|The adults declare territory |
and build nests.
This year started slow. Our purple martin colony at Knox Preserve seemed to take a long time to get occupied and established, but, once it got going, it was amazing!
It was late April when the first scouts arrived on the site, but it was into May before there were others coming in to make their happy chorus. The songs of happy purple martins are unmistakable. Chattery and bubbly. As the month of May progressed, the adults were busily constructing their nests. Each year when I set them up, I put a nice layer of dry pine needles into each gourd. A little welcome mat. It’s always interesting to notice the difference in the follow up techniques though. Most martins use moderately thick grass stems, some work up to straw blades, and then others carry in small twigs. In some years, the birds will actually bring in mud to reinforce the nests. Some have speculated that it may help insulate the nest. So far this year, there was no mud used in our colony. The nests are pretty neat. If I discover a really messy nest that fills up the entire gourd, I know it is a house sparrow and remove the material to discourage nesting. House sparrows are invasive and will fight and even kill martins (and blue birds and tree swallows) to get access to favored nesting sites. This year it seemed that the martins got the upper hand and once I evicted a couple of sparrow pairs, the martins were quite effective at defending their territory. By the first of June, most nest building was complete. A sure sign that egg laying is imminent is a lovely layer of green cherry leaves that line the cup of the nest. Some birds bring in just a few, others are quite enthusiastic in their layering. There is some thought that cherry leaves help deter or kill parasitic mites that can harm the young.
|A perfect nest lined with green leaves|
and filled with five eggs.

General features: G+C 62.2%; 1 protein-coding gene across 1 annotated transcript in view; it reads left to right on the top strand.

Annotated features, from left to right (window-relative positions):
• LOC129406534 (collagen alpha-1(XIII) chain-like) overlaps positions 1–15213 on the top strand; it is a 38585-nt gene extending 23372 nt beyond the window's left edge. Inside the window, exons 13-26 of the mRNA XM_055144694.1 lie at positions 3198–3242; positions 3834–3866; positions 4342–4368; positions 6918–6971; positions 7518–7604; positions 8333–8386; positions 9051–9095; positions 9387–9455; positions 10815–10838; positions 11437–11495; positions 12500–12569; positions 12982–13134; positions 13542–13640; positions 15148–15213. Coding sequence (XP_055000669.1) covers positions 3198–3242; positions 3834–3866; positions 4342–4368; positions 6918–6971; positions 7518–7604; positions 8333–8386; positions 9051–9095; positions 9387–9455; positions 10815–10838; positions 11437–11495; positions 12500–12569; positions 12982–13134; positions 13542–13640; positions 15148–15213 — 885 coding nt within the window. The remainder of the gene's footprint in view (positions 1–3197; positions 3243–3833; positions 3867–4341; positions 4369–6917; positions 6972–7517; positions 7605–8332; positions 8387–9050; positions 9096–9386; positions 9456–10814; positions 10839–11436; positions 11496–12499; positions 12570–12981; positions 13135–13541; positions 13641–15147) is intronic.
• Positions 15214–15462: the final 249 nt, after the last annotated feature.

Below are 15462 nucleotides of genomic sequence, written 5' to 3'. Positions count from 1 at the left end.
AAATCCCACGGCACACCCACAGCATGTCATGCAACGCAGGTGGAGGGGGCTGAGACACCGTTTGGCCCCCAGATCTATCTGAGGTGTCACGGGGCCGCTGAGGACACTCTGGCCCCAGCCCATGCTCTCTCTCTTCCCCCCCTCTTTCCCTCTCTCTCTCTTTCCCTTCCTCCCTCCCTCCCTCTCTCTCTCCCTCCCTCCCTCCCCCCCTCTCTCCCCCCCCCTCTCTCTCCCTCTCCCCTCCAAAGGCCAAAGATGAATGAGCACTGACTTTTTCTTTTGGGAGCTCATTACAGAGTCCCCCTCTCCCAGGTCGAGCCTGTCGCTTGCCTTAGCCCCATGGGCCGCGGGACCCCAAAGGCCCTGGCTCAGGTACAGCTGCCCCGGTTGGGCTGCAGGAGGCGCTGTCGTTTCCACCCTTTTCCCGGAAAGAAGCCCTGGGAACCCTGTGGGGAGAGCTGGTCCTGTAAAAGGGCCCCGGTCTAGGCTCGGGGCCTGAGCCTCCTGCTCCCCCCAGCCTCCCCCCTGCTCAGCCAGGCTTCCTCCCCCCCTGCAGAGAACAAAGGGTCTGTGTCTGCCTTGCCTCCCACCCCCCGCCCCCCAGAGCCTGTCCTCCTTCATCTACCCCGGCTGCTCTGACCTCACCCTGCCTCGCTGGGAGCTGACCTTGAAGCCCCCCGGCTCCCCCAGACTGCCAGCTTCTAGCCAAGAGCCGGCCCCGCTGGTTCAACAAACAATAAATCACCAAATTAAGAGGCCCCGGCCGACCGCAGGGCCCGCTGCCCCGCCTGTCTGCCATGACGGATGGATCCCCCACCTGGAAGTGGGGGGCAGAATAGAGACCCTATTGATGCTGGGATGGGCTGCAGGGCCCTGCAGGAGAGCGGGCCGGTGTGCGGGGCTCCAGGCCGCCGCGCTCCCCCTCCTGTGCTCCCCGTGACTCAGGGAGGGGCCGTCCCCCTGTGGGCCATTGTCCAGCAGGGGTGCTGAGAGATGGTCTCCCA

Once egg laying begins, the female will lay one egg a day, at sunrise, until her clutch is complete. Average is 5 eggs but this year we had one with 7! Each week we checked the nests and counted eggs. There is a formula to use to calculate when eggs will hatch based on when they are laid. Most of the clutch hatches in one 24-hour period. Once in a while a random female will ‘dump’ an egg into an established nest. Sometimes it works out quite fine. Sometimes they hatch much later, and the young bird is quite handicapped by its smaller size in the nest and feeding position and it will not survive.
This year promised to be the best in our 9-year history. At the highest count we had the potential for about 87 young and eggs were still being laid! As in other years, some of our birds started early nests, while other pairs were late starters. There would be quite an age span as we started our monitoring over the next phase.
|So wonderful to |
share this experience!
Things were going well until that last few days of June when we had the terrible heat wave. That was followed by the sudden drop in temperatures, into upper 50’s with rain for several days. It is impossible to know what was worst: the heat, the cold or the rain. In cold rain there are no insects flying and the parents couldn’t support their rapidly growing young ones.
Today, July 5th, I was able to get out and check the colony. I was fearful of what I might find. The first set of gourds seemed to be ok. A few birds seem weak or thin but were alive. In the second set of gourds, I found such sadness. Two full nests were lifeless, including the one with 7. Those poor parents couldn’t keep up with the demand. There were individual birds dead in other nests. We lost a total of 13 young. There were others that looked weak but hopefully will survive in the coming days of better weather. We fared much better than some of the inland colonies where the temperature soared higher and mortalities were far higher as well.
|The gourds were set up at the end of April.|
We can never really predict how a colony will do in a given year. The purple martins rely on human help for their housing, but only nature can truly provide the right conditions and food sources. Erratic and extreme weather, combined with declining insect populations is not a good scenario for survival for this and other species.
We still have the potential for a good year and good numbers in 2021, but we never know what conditions are in our near future. And we certainly do not know what is in store in the next decades.
|About 11 days old.|